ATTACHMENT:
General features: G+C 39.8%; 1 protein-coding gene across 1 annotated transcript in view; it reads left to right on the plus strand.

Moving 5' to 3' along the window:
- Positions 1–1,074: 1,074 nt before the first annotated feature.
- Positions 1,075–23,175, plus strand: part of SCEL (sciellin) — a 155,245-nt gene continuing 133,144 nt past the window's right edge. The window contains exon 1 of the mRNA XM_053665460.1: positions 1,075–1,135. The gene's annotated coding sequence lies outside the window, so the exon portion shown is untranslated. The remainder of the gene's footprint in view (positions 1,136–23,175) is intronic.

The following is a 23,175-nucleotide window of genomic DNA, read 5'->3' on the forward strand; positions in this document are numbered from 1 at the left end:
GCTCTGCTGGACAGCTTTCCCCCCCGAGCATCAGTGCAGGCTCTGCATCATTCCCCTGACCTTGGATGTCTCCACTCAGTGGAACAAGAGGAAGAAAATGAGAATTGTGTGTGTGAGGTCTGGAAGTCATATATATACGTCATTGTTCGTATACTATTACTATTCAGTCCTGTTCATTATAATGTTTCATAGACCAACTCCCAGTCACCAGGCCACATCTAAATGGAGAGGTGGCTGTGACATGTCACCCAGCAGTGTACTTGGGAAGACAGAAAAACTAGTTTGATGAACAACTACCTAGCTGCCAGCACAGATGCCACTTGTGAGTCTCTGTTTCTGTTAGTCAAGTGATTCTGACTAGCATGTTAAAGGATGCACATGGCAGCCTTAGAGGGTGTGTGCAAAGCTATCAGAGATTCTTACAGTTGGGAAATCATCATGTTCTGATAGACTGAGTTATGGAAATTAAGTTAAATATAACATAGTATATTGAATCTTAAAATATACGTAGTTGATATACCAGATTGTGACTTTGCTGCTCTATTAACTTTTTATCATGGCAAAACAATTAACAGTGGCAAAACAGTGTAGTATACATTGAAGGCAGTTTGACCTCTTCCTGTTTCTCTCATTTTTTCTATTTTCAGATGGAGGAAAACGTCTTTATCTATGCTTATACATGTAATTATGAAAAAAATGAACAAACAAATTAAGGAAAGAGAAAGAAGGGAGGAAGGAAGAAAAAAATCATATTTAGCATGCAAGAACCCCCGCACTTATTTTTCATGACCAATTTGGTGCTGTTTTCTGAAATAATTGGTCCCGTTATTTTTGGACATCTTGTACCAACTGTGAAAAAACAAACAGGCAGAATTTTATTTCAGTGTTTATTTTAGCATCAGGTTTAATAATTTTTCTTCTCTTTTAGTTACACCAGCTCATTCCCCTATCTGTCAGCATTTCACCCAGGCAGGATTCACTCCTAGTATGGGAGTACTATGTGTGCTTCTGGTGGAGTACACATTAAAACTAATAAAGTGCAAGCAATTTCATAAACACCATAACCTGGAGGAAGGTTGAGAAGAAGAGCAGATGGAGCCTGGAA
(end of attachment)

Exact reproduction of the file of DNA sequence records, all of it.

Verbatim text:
General features: G+C 39.8%; 1 protein-coding gene across 1 annotated transcript in view; it reads left to right on the plus strand.

Moving 5' to 3' along the window:
- Positions 1–1,074: 1,074 nt before the first annotated feature.
- Positions 1,075–23,175, plus strand: part of SCEL (sciellin) — a 155,245-nt gene continuing 133,144 nt past the window's right edge. The window contains exon 1 of the mRNA XM_053665460.1: positions 1,075–1,135. The gene's annotated coding sequence lies outside the window, so the exon portion shown is untranslated. The remainder of the gene's footprint in view (positions 1,136–23,175) is intronic.

The following is a 23,175-nucleotide window of genomic DNA, read 5'->3' on the forward strand; positions in this document are numbered from 1 at the left end:
GCTCTGCTGGACAGCTTTCCCCCCCGAGCATCAGTGCAGGCTCTGCATCATTCCCCTGACCTTGGATGTCTCCACTCAGTGGAACAAGAGGAAGAAAATGAGAATTGTGTGTGTGAGGTCTGGAAGTCATATATATACGTCATTGTTCGTATACTATTACTATTCAGTCCTGTTCATTATAATGTTTCATAGACCAACTCCCAGTCACCAGGCCACATCTAAATGGAGAGGTGGCTGTGACATGTCACCCAGCAGTGTACTTGGGAAGACAGAAAAACTAGTTTGATGAACAACTACCTAGCTGCCAGCACAGATGCCACTTGTGAGTCTCTGTTTCTGTTAGTCAAGTGATTCTGACTAGCATGTTAAAGGATGCACATGGCAGCCTTAGAGGGTGTGTGCAAAGCTATCAGAGATTCTTACAGTTGGGAAATCATCATGTTCTGATAGACTGAGTTATGGAAATTAAGTTAAATATAACATAGTATATTGAATCTTAAAATATACGTAGTTGATATACCAGATTGTGACTTTGCTGCTCTATTAACTTTTTATCATGGCAAAACAATTAACAGTGGCAAAACAGTGTAGTATACATTGAAGGCAGTTTGACCTCTTCCTGTTTCTCTCATTTTTTCTATTTTCAGATGGAGGAAAACGTCTTTATCTATGCTTATACATGTAATTATGAAAAAAATGAACAAACAAATTAAGGAAAGAGAAAGAAGGGAGGAAGGAAGAAAAAAATCATATTTAGCATGCAAGAACCCCCGCACTTATTTTTCATGACCAATTTGGTGCTGTTTTCTGAAATAATTGGTCCCGTTATTTTTGGACATCTTGTACCAACTGTGAAAAAACAAACAGGCAGAATTTTATTTCAGTGTTTATTTTAGCATCAGGTTTAATAATTTTTCTTCTCTTTTAGTTACACCAGCTCATTCCCCTATCTGTCAGCATTTCACCCAGGCAGGATTCACTCCTAGTATGGGAGTACTATGTGTGCTTCTGGTGGAGTACACATTAAAACTAATAAAGTGCAAGCAATTTCATAAACACCATAACCTGGAGGAAGGTTGAGAAGAAGAGCAGATGGAGCCTGGAA